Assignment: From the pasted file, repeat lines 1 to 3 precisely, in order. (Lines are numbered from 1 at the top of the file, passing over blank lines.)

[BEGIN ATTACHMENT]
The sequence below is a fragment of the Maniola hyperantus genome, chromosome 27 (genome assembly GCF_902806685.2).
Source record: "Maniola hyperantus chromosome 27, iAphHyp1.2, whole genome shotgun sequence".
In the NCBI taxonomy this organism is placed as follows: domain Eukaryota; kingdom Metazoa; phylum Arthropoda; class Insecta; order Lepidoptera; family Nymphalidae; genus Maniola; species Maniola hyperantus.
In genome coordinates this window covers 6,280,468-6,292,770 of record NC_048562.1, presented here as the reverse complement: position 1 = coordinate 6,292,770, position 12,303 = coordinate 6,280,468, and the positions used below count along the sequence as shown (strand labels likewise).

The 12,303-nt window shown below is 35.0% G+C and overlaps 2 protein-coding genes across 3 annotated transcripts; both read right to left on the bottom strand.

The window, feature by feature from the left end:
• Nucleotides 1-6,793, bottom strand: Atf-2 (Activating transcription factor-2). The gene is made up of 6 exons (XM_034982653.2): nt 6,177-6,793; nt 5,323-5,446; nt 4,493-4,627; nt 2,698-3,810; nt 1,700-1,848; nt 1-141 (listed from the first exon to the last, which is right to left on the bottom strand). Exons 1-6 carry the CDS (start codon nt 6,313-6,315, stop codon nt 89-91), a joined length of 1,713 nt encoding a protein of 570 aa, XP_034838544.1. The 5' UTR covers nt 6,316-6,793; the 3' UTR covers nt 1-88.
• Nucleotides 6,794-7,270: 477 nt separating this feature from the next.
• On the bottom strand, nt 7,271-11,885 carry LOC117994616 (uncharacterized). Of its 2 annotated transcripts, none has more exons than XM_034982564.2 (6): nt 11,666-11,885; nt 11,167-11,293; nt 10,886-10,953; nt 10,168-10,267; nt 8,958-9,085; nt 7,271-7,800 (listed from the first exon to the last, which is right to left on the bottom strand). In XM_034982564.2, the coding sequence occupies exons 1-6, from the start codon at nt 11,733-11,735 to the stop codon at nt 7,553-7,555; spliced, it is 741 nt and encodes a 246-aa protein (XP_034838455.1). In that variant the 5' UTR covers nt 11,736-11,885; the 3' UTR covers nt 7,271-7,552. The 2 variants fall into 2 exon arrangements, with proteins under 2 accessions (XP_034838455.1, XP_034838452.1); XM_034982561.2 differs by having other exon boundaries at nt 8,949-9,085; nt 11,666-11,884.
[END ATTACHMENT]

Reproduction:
The sequence below is a fragment of the Maniola hyperantus genome, chromosome 27 (genome assembly GCF_902806685.2).
Source record: "Maniola hyperantus chromosome 27, iAphHyp1.2, whole genome shotgun sequence".
In the NCBI taxonomy this organism is placed as follows: domain Eukaryota; kingdom Metazoa; phylum Arthropoda; class Insecta; order Lepidoptera; family Nymphalidae; genus Maniola; species Maniola hyperantus.